Sunday, 3 August 2014

RUDYARD KIPLING'S "IF-"

2014-31 Rudyard Kipling's If---


Rudyard Kipling [1865-1936]
Joseph Rudyard Kipling [1865-1936]In 1896, thirty-one-year-old Rudyard Kipling was an internationally-renowned poet and story-teller when he wrote a poem with a one-word title: "If."  

The poem was inspired by "The Jameson Raid," an 1895 military action in the Boer War in South Africa. Kipling's poem was not published until 1910, when it appeared in Rewards and Fairies, a collection of short stories and verse. 

Almost overnight, the poem was hailed as a magnificent tribute to many of humankind's greatest virtues—staying composed under stress, remaining humble when victorious, never despairing when defeated, and always retaining honor and authenticity.


The well-known Indian historian and writer Khushwant Singh claims that Kipling's If is "the essence of the message of The Bhagavad Gita in English."

IF--- by  RudyardKipling




If you can keep your head when all about you   
    Are losing theirs and blaming it on you,   
If you can trust yourself when all men doubt you,
    But make allowance for their doubting too;   
If you can wait and not be tired by waiting,
    Or being lied about, don’t deal in lies,
Or being hated, don’t give way to hating,
    And yet don’t look too good, nor talk too wise:

If you can dream—and not make dreams your master;   
    If you can think—and not make thoughts your aim;   
If you can meet with Triumph and Disaster
    And treat those two impostors just the same;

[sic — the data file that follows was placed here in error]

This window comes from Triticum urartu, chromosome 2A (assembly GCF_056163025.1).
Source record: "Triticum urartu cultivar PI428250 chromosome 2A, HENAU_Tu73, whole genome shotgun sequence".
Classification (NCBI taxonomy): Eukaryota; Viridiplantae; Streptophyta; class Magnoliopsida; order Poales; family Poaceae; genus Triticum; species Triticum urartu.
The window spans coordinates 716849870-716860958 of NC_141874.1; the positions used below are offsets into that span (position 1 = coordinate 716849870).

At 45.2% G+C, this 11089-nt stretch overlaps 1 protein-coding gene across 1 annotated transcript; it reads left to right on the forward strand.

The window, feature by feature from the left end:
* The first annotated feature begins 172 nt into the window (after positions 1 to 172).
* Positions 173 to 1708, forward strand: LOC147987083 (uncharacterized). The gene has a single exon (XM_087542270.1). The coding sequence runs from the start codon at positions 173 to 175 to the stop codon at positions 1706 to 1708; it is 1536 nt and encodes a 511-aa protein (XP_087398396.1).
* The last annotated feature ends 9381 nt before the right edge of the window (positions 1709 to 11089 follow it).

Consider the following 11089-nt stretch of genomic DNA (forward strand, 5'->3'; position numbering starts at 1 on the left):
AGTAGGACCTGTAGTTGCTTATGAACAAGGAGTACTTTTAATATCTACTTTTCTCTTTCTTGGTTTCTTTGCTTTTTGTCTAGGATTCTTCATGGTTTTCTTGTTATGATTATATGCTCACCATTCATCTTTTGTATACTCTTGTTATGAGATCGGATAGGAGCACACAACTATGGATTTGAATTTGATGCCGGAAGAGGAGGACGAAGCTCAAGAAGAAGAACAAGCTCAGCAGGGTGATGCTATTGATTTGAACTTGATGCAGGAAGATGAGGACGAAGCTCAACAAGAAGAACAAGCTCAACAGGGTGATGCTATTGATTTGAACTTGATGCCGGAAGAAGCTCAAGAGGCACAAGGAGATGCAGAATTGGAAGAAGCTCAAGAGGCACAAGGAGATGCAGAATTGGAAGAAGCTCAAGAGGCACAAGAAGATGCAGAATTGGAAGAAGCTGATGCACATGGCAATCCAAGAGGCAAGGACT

If you can bear to hear the truth you’ve spoken
    Twisted by knaves to make a trap for fools,
Or watch the things you gave your life to, broken,
    And stoop and build ’em up with worn-out tools:

If you can make one heap of all your winnings
    And risk it on one turn of pitch-and-toss,
And lose, and start again at your beginnings
    And never breathe a word about your loss;
If you can force your heart and nerve and sinew
    To serve your turn long after they are gone,   
And so hold on when there is nothing in you
    Except the Will which says to them: ‘Hold on!’

If you can talk with crowds and keep your virtue,   
    Or walk with Kings—nor lose the common touch,
If neither foes nor loving friends can hurt you,
    If all men count with you, but none too much;
If you can fill the unforgiving minute
    With sixty seconds’ worth of distance run,   
Yours is the Earth and everything that’s in it,   
    And—which is more—you’ll be a Man, my son!

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YouTube Audio of IF with text: [Click Here]
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